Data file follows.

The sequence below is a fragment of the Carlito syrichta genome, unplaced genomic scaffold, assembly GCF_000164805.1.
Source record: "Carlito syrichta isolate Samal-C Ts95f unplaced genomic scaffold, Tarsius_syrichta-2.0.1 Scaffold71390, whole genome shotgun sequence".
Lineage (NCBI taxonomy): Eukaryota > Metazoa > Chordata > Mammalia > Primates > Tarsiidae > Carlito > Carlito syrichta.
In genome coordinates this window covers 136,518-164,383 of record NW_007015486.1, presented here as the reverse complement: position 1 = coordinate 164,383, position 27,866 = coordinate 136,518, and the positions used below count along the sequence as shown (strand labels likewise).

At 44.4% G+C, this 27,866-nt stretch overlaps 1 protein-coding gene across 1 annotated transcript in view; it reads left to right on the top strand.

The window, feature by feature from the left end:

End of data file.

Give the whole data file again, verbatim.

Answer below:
The sequence below is a fragment of the Carlito syrichta genome, unplaced genomic scaffold, assembly GCF_000164805.1.
Source record: "Carlito syrichta isolate Samal-C Ts95f unplaced genomic scaffold, Tarsius_syrichta-2.0.1 Scaffold71390, whole genome shotgun sequence".
Lineage (NCBI taxonomy): Eukaryota > Metazoa > Chordata > Mammalia > Primates > Tarsiidae > Carlito > Carlito syrichta.
In genome coordinates this window covers 136,518-164,383 of record NW_007015486.1, presented here as the reverse complement: position 1 = coordinate 164,383, position 27,866 = coordinate 136,518, and the positions used below count along the sequence as shown (strand labels likewise).

At 44.4% G+C, this 27,866-nt stretch overlaps 1 protein-coding gene across 1 annotated transcript in view; it reads left to right on the top strand.

The window, feature by feature from the left end: